On Dependence and Autonomy: Chronicles of Egypt’s Ailing Daddy State.

On Dependence and Autonomy: Chronicles of Egypt’s Ailing Daddy State.

Despite a revolution, the 'Daddy State' remains.
Despite a revolution, the ‘Daddy State’ remains.

By Hassan Fayed, contributor, EgyptianStreets.com
“The Arab Republic of Egypt is a socialist democratic state.” That is what Article 1 of the 1971 Egyptian constitution states. This Article summarizes the chaos that Egypt has long been enduring since the 1952 revolution.

Socialism, in Marxist theory, is a stage that eventually leads to communism. It stands precisely against the principles of democracy. The problem with Egypt is that it is a country with no clear definition. For decades, Egypt has been swinging between socialism and capitalism, trying to find a balance between the two, leading to its self-destruction.

Today, this confusion has left the country between two extremes. When Nasser first introduced his glorious socialist policies, Egyptians were granted many privileges that they had previously lacked. What they had failed to notice was that they were given a bag of bad fish in exchange for their fishing rod.

The ‘Daddy’ State currently employs over 5.5 million people, with an average of five working hours per day per employee. These employees, who really make everybody’s life miserable whenever we need to get a document, just got a raise for the average of five hours of work they do (and they’re still complaining!)

The government, meanwhile, also holds over EGP 600 billion in assets and investments, with an impressive portfolio including almost everything from railways to factories. How much do they make out of these assets? Nothing. Most of these companies are operating at a loss. Even worse, many of those employed by these companies rarely show up to work, and yet they complain about their wages. Ever heard of someone going on a strike for not working? Yeah, that is how messed up we have become

Education in Egypt is free. But it has become so useless that the average Egyptian spends over 25 percent of their income on private tutoring for their children. It is needless to point out that the country isn’t exactly crawling with Einsteins anymore.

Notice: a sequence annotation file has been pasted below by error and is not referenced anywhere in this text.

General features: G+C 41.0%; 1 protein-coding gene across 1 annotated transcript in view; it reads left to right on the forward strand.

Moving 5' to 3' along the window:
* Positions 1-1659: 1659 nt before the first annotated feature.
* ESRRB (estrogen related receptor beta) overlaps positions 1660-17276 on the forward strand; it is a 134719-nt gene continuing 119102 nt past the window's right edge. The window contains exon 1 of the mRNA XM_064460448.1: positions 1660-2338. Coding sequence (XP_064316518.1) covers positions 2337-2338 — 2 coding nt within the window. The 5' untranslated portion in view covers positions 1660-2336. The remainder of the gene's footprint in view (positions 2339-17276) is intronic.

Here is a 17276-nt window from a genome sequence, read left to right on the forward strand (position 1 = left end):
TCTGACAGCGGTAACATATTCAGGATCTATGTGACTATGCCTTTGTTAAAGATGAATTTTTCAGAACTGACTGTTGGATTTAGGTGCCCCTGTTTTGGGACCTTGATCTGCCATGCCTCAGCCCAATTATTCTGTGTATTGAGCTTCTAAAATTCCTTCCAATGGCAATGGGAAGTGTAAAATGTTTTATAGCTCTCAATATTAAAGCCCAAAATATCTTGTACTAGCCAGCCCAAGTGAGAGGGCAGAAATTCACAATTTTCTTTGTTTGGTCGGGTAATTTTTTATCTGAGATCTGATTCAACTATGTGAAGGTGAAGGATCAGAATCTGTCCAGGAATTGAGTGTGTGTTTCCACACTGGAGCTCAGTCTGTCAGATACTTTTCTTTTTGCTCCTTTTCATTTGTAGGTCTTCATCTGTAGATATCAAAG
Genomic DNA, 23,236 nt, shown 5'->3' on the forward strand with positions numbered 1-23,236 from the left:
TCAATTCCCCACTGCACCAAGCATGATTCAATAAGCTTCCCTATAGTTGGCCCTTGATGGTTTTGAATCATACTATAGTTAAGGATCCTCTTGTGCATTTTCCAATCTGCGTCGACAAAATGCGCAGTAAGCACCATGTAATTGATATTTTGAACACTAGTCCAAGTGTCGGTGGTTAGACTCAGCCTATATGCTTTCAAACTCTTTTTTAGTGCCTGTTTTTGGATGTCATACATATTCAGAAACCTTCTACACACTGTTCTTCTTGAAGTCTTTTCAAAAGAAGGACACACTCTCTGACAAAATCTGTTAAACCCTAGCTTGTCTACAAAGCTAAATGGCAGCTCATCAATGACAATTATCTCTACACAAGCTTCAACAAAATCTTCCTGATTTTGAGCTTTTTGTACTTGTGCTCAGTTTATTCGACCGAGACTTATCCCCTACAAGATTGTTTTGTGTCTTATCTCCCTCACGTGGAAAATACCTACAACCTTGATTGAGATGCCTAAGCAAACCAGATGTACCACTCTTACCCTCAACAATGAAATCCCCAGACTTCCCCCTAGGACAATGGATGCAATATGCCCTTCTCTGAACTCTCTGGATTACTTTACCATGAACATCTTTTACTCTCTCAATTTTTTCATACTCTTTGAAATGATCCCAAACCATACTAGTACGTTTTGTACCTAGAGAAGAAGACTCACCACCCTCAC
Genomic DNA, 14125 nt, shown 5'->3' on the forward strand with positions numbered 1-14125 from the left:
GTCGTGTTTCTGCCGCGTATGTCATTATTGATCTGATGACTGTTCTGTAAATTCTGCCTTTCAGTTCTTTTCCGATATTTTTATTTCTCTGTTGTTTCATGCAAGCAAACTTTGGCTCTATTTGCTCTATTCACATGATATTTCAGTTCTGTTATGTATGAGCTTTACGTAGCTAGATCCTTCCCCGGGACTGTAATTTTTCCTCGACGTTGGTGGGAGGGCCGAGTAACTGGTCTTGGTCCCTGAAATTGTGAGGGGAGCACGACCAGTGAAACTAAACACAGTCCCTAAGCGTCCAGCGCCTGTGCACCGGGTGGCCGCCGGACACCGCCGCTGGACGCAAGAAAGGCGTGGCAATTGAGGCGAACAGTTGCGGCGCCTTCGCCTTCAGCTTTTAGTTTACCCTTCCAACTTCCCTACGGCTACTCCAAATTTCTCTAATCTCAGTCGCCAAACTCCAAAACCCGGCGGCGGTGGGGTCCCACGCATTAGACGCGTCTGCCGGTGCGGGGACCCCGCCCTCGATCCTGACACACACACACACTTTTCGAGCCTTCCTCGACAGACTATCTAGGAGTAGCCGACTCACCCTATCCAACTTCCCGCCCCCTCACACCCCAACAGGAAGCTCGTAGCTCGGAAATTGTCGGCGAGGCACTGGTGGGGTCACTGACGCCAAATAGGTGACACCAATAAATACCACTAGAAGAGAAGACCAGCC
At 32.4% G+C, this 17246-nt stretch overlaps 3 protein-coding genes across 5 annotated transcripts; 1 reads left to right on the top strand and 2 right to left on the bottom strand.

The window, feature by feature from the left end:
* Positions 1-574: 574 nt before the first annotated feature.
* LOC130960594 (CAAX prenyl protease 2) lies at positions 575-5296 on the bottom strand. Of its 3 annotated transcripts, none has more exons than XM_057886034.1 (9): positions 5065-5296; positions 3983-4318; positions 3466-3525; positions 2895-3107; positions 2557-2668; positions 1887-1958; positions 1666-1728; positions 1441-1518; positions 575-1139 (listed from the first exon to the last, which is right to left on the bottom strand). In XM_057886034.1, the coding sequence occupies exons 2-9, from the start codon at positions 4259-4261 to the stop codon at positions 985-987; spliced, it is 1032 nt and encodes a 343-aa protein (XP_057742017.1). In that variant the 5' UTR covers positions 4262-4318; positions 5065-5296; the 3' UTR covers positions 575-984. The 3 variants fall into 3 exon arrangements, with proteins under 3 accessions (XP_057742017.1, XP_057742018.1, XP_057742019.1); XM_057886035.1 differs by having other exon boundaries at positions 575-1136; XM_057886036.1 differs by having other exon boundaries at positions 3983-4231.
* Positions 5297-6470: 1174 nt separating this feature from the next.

Education in Egypt is largely free…but that does not mean it is any good.

Health care is also free, and I won’t enumerate the discrepancies in the system as to prevent you from further depression. Meanwhile, fuel and electricity subsidies continue to cost the country billions every year, and today we suffer from blackouts and fuel shortages.

Any economist would tell you that all these measures create inefficiencies. It is simple: if fuel barely costs you any money, you will use more fuel. As you use more fuel, the government pays more on subsidies. As the government pays more on subsidies, it becomes unable to meet the market demand; and so you have shortages.

If you get paid without working, you will not work. People were receiving without giving. The very concept of having a career ceased to exist, as motivation became useless and even sometimes penalized.

Protesters today demand ‘social justice’. At first, it sounds like a lovely term. But the problem is that it is too broad of a term that it could encompass any demand. Some countries define social justice as having free health care. Others define it as having free education. We need to set our priorities straight and know what we want. We have reached a point where getting married is now considered to be a social justice that ‘Daddy’ needs to secure. No government could possibly deliver on such demands. Do not be mistaken: it is not the people’s fault that they have those beliefs; the responsibility lies on the consecutive cowardly governments who continued to endorse this rhetoric.

Gamal Abdel Nasser..the first leader of the Daddy State?
Gamal Abdel Nasser..the first leader of the Daddy State?

While ‘Daddy’ was too focused on fulfilling his paternal duties, he forgot his initial job – which is to regulate and administrate. Capitalism thrived over the past decade because there were no regulations whatsoever. The gap between the rich and the poor grew so large because there was no system. It really startles me how a state that employs over five million people did not have the regulatory tools to prevent slums from exploding across Egypt.